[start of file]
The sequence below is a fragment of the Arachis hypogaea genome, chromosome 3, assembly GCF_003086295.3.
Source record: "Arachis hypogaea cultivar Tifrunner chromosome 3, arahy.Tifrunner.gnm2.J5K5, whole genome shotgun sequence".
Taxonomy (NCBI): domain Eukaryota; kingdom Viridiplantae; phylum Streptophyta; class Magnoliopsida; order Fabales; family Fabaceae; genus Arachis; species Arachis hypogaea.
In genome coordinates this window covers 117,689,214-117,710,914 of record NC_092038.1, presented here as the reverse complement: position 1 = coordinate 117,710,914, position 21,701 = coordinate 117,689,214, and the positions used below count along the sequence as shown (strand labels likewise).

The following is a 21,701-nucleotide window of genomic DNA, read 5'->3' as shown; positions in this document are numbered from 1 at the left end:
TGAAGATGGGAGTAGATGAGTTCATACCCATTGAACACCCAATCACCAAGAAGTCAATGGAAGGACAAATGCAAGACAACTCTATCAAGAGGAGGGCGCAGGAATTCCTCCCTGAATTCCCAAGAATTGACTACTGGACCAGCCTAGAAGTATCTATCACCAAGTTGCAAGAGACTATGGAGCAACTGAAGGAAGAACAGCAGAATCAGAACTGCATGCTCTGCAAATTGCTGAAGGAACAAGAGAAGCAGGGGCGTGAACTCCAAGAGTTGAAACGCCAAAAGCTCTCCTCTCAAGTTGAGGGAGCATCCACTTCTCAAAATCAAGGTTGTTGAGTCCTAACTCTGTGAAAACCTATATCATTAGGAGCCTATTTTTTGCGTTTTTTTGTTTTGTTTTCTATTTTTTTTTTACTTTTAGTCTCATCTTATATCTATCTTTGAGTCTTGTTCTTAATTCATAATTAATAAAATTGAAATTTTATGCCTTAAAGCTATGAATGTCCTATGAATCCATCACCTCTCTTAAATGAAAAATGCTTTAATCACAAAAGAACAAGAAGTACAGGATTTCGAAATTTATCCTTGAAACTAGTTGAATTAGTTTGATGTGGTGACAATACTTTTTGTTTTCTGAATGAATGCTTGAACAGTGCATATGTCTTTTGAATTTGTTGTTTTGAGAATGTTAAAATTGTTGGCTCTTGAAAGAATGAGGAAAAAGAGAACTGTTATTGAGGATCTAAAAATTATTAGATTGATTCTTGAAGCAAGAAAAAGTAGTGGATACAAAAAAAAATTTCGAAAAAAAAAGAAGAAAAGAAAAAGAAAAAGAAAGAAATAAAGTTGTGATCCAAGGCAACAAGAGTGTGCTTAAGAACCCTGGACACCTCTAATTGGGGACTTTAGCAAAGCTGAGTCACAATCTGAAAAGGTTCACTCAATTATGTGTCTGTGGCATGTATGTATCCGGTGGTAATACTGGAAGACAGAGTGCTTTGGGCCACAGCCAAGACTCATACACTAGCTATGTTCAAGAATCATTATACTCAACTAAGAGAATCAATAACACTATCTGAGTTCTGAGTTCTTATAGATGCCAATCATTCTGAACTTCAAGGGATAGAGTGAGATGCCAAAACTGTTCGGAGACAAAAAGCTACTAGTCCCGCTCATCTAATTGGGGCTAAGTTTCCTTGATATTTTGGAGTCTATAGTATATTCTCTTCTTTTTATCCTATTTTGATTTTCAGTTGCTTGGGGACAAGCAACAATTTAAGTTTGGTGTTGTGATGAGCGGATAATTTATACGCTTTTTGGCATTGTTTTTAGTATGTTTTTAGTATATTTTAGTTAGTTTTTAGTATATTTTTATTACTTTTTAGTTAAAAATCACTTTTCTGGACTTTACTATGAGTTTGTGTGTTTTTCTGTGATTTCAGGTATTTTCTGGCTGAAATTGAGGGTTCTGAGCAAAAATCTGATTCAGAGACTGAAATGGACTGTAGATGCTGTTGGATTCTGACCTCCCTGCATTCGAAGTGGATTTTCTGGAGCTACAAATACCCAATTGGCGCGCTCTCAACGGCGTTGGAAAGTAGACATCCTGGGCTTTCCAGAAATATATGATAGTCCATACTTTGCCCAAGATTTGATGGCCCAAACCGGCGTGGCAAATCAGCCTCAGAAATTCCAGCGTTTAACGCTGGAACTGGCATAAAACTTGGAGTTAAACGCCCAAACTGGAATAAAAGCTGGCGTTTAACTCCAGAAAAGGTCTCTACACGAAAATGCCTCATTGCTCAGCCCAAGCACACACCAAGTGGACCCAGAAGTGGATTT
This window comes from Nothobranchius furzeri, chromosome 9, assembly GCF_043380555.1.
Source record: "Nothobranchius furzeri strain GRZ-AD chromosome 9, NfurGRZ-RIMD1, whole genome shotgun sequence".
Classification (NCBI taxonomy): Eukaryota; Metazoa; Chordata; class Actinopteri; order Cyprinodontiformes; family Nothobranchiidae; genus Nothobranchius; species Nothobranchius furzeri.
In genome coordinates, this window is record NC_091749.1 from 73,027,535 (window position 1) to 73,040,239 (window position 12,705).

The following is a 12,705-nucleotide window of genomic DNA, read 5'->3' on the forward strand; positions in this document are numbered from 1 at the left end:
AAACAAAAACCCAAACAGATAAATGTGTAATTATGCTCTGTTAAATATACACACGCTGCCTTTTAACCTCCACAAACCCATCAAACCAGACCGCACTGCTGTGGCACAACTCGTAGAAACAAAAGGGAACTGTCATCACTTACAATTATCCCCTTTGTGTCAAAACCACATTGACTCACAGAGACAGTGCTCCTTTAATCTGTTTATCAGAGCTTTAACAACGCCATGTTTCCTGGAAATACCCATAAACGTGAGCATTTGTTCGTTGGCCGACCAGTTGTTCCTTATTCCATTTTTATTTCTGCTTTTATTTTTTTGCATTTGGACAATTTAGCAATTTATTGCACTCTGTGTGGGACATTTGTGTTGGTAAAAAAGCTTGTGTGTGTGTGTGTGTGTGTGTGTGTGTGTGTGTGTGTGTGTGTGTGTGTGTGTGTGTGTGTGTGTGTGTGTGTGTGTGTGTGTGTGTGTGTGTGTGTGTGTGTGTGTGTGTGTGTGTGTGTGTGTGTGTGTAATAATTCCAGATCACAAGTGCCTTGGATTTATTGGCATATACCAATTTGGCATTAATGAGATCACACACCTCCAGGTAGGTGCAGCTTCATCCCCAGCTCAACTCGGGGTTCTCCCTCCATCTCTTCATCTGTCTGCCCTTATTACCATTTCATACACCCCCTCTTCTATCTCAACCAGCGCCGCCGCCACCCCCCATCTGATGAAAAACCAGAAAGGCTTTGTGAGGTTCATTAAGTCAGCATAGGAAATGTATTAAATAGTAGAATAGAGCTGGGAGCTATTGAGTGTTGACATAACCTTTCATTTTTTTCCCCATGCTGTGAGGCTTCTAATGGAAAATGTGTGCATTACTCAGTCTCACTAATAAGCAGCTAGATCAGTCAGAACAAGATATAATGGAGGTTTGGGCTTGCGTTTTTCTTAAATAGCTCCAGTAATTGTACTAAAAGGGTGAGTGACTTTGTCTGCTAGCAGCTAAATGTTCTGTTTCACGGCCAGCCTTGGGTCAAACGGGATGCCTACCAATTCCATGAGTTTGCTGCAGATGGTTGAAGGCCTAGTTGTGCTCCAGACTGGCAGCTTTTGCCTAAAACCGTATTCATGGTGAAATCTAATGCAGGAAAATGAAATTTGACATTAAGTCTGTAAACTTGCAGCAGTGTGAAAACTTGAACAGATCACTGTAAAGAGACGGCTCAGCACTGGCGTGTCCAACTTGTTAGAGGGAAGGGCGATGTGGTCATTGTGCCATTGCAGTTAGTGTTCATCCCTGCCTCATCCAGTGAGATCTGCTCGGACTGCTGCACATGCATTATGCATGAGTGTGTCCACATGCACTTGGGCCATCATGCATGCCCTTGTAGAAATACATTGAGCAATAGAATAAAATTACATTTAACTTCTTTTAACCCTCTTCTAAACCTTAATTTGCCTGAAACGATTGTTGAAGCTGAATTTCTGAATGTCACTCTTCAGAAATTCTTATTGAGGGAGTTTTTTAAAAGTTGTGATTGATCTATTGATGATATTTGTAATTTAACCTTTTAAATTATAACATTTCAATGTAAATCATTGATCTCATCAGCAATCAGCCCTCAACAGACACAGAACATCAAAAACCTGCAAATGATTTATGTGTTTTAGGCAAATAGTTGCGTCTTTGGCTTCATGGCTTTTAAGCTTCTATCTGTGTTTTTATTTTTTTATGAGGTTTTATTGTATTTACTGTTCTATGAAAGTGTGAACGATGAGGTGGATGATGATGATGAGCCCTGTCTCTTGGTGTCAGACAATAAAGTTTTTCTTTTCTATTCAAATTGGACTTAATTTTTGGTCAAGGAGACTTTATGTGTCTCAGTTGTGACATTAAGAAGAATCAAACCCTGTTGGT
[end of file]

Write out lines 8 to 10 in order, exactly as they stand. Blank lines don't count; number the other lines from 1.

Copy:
Source record: "Nothobranchius furzeri strain GRZ-AD chromosome 9, NfurGRZ-RIMD1, whole genome shotgun sequence".
Classification (NCBI taxonomy): Eukaryota; Metazoa; Chordata; class Actinopteri; order Cyprinodontiformes; family Nothobranchiidae; genus Nothobranchius; species Nothobranchius furzeri.
In genome coordinates, this window is record NC_091749.1 from 73,027,535 (window position 1) to 73,040,239 (window position 12,705).